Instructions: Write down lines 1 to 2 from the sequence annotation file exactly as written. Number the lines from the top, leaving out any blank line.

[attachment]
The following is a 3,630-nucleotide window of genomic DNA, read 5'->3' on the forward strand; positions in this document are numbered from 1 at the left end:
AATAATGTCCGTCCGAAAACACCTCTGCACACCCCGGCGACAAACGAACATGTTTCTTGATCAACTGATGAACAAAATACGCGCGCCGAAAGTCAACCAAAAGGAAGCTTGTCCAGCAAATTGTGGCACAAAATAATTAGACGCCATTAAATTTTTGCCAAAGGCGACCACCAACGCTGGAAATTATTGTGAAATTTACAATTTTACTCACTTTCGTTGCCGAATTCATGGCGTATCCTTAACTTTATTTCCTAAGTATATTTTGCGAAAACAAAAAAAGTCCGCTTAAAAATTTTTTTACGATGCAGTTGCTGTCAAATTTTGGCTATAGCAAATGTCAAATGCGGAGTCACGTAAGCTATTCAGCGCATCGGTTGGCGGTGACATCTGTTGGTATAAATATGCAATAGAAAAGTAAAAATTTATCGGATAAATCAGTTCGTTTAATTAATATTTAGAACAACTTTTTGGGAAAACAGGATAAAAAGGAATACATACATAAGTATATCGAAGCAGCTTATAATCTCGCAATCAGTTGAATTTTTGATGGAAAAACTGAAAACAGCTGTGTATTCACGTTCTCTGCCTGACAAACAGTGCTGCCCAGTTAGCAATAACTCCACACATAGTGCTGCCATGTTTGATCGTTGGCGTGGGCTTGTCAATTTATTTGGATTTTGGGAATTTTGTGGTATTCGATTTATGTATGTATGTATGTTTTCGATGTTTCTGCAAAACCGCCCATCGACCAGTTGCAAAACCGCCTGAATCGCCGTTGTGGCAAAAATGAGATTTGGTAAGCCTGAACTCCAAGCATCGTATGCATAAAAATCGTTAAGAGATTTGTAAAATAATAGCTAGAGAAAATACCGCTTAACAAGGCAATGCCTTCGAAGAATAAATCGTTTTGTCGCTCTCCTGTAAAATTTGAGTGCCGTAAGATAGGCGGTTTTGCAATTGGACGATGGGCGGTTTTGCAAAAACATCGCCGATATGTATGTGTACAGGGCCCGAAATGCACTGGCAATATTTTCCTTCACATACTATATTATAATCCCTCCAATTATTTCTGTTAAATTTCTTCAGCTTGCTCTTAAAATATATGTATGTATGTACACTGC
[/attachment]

The following is a 3,630-nucleotide window of genomic DNA, read 5'->3' on the forward strand; positions in this document are numbered from 1 at the left end:
AATAATGTCCGTCCGAAAACACCTCTGCACACCCCGGCGACAAACGAACATGTTTCTTGATCAACTGATGAACAAAATACGCGCGCCGAAAGTCAACCAAAAGGAAGCTTGTCCAGCAAATTGTGGCACAAAATAATTAGACGCCATTAAATTTTTGCCAAAGGCGACCACCAACGCTGGAAATTATTGTGAAATTTACAATTTTACTCACTTTCGTTGCCGAATTCATGGCGTATCCTTAACTTTATTTCCTAAGTATATTTTGCGAAAACAAAAAAAGTCCGCTTAAAAATTTTTTTACGATGCAGTTGCTGTCAAATTTTGGCTATAGCAAATGTCAAATGCGGAGTCACGTAAGCTATTCAGCGCATCGGTTGGCGGTGACATCTGTTGGTATAAATATGCAATAGAAAAGTAAAAATTTATCGGATAAATCAGTTCGTTTAATTAATATTTAGAACAACTTTTTGGGAAAACAGGATAAAAAGGAATACATACATAAGTATATCGAAGCAGCTTATAATCTCGCAATCAGTTGAATTTTTGATGGAAAAACTGAAAACAGCTGTGTATTCACGTTCTCTGCCTGACAAACAGTGCTGCCCAGTTAGCAATAACTCCACACATAGTGCTGCCATGTTTGATCGTTGGCGTGGGCTTGTCAATTTATTTGGATTTTGGGAATTTTGTGGTATTCGATTTATGTATGTATGTATGTTTTCGATGTTTCTGCAAAACCGCCCATCGACCAGTTGCAAAACCGCCTGAATCGCCGTTGTGGCAAAAATGAGATTTGGTAAGCCTGAACTCCAAGCATCGTATGCATAAAAATCGTTAAGAGATTTGTAAAATAATAGCTAGAGAAAATACCGCTTAACAAGGCAATGCCTTCGAAGAATAAATCGTTTTGTCGCTCTCCTGTAAAATTTGAGTGCCGTAAGATAGGCGGTTTTGCAATTGGACGATGGGCGGTTTTGCAAAAACATCGCCGATATGTATGTGTACAGGGCCCGAAATGCACTGGCAATATTTTCCTTCACATACTATATTATAATCCCTCCAATTATTTCTGTTAAATTTCTTCAGCTTGCTCTTAAAATATATGTATGTATGTACACTGC